- Low blood pressure;
- Respiratory depression.
If you suspect that your dog took too much Xanax or if they are exhibiting serious side effects, it is crucial to contact your veterinarian immediately.
Ingesting too many medications may lead to poisoning in your dog, which is a pet emergency. In such cases, immediate treatment is needed, and it comes with a high price tag. As a pet owner, having the support you need during such situations is gold.
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Can You Give Dogs Kaopectate
Kaopectate is a common medication taken by humans for conditions such as diarrhea or indigestion. Meanwhile, even if it hasn’t been approved by the FDA for use in dogs, some veterinarians prescribe kaopectate for dogs if they exhibit comparable symptoms.
Kaopectate Dose for a Dog
Usually, the dose of kaopectate for dogs per pound of body weight is 0.5 to 1 ml. However, this is also dependent on the specific medication’s active ingredient and level of concentration. Given this, consulting with your veterinarian is necessary before giving your dog Kaopectate or any other medication. In addition, following your veterinarian’s instructions when giving medications is crucial.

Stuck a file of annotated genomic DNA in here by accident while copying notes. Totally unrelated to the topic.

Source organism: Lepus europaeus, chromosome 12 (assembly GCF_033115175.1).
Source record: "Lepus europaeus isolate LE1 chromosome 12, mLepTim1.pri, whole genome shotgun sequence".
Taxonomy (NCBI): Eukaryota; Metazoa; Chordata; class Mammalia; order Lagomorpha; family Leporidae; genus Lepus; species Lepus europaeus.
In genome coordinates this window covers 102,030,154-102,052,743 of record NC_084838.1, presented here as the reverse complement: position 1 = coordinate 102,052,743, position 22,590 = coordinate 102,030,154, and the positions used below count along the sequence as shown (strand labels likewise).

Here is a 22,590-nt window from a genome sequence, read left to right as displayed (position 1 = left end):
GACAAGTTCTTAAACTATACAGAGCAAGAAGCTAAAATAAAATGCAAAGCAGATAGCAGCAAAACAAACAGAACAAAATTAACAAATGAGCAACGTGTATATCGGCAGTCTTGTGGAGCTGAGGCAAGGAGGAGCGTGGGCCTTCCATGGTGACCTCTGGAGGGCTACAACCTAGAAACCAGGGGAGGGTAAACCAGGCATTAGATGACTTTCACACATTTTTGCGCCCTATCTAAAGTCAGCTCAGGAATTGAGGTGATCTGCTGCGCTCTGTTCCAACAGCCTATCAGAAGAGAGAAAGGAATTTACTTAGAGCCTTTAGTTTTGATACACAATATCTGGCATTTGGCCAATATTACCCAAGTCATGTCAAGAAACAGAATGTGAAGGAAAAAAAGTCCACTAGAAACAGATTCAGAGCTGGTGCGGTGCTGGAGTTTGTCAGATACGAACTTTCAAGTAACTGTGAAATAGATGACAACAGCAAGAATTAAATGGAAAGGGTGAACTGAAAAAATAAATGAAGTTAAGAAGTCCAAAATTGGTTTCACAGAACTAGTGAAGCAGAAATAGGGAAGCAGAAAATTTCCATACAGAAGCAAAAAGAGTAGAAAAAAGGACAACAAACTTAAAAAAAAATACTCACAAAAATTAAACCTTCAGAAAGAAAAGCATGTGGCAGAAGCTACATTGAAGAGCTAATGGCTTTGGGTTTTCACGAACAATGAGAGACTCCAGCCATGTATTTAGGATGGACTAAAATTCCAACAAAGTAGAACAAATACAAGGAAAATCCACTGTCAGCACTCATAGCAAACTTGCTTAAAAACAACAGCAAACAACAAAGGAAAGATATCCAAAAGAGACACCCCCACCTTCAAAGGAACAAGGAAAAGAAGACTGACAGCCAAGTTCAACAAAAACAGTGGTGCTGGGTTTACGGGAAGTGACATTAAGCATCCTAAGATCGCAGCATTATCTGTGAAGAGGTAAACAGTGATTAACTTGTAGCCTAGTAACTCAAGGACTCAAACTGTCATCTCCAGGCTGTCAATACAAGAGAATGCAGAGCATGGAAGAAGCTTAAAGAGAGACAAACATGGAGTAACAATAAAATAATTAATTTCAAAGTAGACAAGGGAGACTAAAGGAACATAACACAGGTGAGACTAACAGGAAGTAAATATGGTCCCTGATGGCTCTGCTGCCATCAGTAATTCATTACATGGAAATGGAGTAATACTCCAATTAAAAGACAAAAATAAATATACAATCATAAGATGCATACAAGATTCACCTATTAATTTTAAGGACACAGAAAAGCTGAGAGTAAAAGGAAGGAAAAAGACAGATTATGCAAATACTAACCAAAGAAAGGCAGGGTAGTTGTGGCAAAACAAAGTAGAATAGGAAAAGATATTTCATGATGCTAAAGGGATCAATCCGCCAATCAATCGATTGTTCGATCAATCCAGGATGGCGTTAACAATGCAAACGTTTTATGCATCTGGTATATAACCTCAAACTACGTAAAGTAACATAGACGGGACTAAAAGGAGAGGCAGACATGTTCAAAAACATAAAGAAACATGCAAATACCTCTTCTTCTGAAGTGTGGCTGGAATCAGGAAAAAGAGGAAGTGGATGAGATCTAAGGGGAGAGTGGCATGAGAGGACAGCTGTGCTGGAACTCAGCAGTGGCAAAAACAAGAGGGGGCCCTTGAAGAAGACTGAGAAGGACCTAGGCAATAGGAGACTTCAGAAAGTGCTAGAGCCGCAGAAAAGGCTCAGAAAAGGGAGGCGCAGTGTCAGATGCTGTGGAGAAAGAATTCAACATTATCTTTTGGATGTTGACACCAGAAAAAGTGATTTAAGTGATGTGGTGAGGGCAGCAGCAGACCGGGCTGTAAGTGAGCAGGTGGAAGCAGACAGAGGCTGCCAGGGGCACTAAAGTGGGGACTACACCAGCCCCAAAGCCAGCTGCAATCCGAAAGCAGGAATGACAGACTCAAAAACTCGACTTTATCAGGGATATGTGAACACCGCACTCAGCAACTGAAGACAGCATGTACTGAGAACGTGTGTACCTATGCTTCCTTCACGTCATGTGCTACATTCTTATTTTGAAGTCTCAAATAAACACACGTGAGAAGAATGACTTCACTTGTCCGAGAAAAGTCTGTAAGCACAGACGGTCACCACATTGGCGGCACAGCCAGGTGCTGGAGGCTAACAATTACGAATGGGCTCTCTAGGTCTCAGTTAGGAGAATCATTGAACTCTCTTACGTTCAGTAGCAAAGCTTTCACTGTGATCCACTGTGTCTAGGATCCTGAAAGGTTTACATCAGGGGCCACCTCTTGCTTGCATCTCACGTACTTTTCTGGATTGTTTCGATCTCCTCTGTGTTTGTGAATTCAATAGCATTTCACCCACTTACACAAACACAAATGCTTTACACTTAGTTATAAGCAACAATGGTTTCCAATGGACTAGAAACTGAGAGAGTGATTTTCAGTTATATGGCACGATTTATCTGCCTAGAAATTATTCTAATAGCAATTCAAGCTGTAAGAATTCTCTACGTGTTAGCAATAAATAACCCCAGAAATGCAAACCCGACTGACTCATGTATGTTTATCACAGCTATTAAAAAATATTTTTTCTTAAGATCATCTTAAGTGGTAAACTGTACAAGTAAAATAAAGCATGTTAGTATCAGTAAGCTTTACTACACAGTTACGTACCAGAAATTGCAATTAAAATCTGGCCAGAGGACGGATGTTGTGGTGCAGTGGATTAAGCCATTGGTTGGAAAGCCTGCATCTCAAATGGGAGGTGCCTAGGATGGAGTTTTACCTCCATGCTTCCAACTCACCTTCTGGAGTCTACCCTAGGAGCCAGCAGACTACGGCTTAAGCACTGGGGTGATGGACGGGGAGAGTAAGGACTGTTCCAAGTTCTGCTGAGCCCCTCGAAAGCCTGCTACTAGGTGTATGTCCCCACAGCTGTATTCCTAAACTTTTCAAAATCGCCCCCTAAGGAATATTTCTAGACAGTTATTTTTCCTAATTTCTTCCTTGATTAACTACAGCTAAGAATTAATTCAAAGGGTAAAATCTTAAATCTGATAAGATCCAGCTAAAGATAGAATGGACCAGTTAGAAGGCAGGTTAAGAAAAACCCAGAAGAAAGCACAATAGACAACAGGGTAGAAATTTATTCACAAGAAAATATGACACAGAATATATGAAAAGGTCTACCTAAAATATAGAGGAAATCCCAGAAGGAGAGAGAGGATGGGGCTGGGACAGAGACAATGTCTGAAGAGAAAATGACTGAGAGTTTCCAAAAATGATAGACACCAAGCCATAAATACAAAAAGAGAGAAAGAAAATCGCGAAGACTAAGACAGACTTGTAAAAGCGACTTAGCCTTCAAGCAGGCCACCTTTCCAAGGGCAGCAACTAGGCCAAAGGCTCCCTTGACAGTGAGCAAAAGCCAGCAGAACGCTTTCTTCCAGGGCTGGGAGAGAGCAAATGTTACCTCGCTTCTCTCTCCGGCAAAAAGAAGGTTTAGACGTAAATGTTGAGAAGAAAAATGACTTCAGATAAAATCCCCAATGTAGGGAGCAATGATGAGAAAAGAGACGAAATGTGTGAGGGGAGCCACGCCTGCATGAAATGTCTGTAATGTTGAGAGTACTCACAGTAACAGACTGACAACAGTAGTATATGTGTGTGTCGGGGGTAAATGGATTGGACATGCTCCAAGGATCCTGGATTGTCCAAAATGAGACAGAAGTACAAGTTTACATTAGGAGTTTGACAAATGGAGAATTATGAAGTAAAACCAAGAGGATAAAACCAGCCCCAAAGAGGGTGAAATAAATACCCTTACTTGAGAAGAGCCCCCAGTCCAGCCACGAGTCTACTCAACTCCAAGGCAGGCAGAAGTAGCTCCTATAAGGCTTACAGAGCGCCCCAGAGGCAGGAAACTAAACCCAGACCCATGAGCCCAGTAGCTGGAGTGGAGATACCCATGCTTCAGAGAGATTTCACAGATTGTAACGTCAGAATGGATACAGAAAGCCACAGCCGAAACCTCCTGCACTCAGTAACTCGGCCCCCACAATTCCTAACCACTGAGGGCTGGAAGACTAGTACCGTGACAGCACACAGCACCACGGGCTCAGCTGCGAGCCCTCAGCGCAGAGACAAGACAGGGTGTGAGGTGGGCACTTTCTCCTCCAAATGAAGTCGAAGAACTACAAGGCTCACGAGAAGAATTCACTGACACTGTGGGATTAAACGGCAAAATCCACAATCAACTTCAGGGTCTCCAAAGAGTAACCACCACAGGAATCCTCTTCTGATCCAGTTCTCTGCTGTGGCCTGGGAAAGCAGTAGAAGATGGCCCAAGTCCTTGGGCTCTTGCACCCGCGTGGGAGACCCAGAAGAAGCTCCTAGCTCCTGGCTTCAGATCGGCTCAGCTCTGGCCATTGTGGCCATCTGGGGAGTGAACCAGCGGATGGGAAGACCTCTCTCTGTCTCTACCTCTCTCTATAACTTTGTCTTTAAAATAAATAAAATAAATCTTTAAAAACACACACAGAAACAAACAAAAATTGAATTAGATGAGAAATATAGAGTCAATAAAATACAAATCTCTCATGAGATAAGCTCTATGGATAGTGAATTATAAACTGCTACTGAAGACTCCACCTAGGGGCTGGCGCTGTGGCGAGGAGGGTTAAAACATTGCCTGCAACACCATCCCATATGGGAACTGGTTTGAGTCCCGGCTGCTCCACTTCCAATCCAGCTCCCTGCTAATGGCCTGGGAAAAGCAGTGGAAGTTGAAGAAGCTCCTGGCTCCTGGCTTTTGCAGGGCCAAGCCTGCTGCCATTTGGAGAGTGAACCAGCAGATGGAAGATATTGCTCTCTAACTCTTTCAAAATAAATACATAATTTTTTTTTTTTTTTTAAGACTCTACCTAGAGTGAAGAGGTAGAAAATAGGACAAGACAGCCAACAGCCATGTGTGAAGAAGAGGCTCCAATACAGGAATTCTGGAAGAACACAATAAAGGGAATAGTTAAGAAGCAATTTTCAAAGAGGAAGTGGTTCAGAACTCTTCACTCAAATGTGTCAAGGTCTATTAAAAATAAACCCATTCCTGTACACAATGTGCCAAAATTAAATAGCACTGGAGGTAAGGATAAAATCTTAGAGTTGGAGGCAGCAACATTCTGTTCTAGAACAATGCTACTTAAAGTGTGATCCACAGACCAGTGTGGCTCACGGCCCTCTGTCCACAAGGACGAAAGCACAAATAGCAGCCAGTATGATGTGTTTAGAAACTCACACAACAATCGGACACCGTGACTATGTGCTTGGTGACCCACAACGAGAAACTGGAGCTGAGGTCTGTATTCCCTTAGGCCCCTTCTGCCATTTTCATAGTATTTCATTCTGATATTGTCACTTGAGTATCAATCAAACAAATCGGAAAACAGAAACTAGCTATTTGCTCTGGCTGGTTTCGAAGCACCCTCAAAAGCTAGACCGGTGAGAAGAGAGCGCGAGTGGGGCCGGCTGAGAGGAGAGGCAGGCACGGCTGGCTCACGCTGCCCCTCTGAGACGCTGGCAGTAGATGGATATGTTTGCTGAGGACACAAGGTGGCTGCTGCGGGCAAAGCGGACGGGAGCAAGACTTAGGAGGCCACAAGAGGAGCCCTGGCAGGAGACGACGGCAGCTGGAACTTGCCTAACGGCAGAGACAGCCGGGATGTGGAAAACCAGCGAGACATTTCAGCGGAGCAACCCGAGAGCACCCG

Can Dogs Take Antacids
According to NCBI research, antacids in small quantities of 0.25 mb/lb are safe for dogs and may be recommended by your veterinarian as a short-term treatment to help relieve the onset of your dog’s symptoms.
Depending on the brand of antacid, the active ingredients may vary. Among the mineral compounds that antacids may contain are:
- Sodium bicarbonate;
- Calcium bicarbonate;
- Magnesium hydroxide;
- Aluminum Hydroxide.
“What antacid can I give my dog for optimum results?”, you might be wondering. Those that contain magnesium and aluminum are said to be the most effective.
Before giving antacids to dogs, it is important to consult with your veterinarian first to make sure that it is safe for your dog.
Can I Give My Dog Allegra
Allegra is another medication used to treat allergies in humans. So can dogs have Allegra too if they’re exhibiting symptoms of an allergy?
Allegra is safe to be given to dogs in its standard formula (containing only fexofenadine hydrochloride). On the other hand, other formulations such as Allegra for children and Allegra D shouldn’t be given to dogs since they contain xylitol and a decongestant, respectively, both of which are toxic to pets.
While the above human medications are generally safe in the right doses and conditions, there are those that are known to be very dangerous to dogs. For example, Advil or Aleve, which are non-steroid anti-inflammatory drugs, may result in organ damage or life-threatening effects.
Some human medications may indeed help relieve a dog's symptoms. However, because human medications may not always be safe for dogs, it is crucial to consult your veterinarian first. Also, even if you hear success stories of other pet users who have used human medications with their dogs, it doesn't necessarily follow that the same medication will have the same effect on your dog.